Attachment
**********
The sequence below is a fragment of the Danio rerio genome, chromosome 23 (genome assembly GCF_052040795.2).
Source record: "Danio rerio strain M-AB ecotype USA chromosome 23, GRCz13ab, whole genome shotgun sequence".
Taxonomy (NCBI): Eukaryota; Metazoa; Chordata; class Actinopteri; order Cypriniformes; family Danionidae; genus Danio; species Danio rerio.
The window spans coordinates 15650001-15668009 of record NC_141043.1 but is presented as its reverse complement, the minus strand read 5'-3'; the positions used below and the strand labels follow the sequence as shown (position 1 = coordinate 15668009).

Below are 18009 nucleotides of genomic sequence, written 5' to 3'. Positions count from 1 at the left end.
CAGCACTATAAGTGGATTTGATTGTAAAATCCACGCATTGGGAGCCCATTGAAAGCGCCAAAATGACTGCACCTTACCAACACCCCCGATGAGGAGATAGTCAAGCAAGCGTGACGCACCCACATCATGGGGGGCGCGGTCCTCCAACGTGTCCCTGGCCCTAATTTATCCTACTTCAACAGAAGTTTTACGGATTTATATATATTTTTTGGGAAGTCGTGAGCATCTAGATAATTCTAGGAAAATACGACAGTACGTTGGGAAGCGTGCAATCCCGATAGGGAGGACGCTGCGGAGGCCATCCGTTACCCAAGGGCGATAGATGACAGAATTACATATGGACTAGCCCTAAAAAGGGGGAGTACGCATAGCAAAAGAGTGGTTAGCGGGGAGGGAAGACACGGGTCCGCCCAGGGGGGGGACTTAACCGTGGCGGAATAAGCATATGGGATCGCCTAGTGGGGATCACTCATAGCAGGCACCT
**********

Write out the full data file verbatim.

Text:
The sequence below is a fragment of the Danio rerio genome, chromosome 23 (genome assembly GCF_052040795.2).
Source record: "Danio rerio strain M-AB ecotype USA chromosome 23, GRCz13ab, whole genome shotgun sequence".
Taxonomy (NCBI): Eukaryota; Metazoa; Chordata; class Actinopteri; order Cypriniformes; family Danionidae; genus Danio; species Danio rerio.
The window spans coordinates 15650001-15668009 of record NC_141043.1 but is presented as its reverse complement, the minus strand read 5'-3'; the positions used below and the strand labels follow the sequence as shown (position 1 = coordinate 15668009).

Below are 18009 nucleotides of genomic sequence, written 5' to 3'. Positions count from 1 at the left end.
CAGCACTATAAGTGGATTTGATTGTAAAATCCACGCATTGGGAGCCCATTGAAAGCGCCAAAATGACTGCACCTTACCAACACCCCCGATGAGGAGATAGTCAAGCAAGCGTGACGCACCCACATCATGGGGGGCGCGGTCCTCCAACGTGTCCCTGGCCCTAATTTATCCTACTTCAACAGAAGTTTTACGGATTTATATATATTTTTTGGGAAGTCGTGAGCATCTAGATAATTCTAGGAAAATACGACAGTACGTTGGGAAGCGTGCAATCCCGATAGGGAGGACGCTGCGGAGGCCATCCGTTACCCAAGGGCGATAGATGACAGAATTACATATGGACTAGCCCTAAAAAGGGGGAGTACGCATAGCAAAAGAGTGGTTAGCGGGGAGGGAAGACACGGGTCCGCCCAGGGGGGGGACTTAACCGTGGCGGAATAAGCATATGGGATCGCCTAGTGGGGATCACTCATAGCAGGCACCT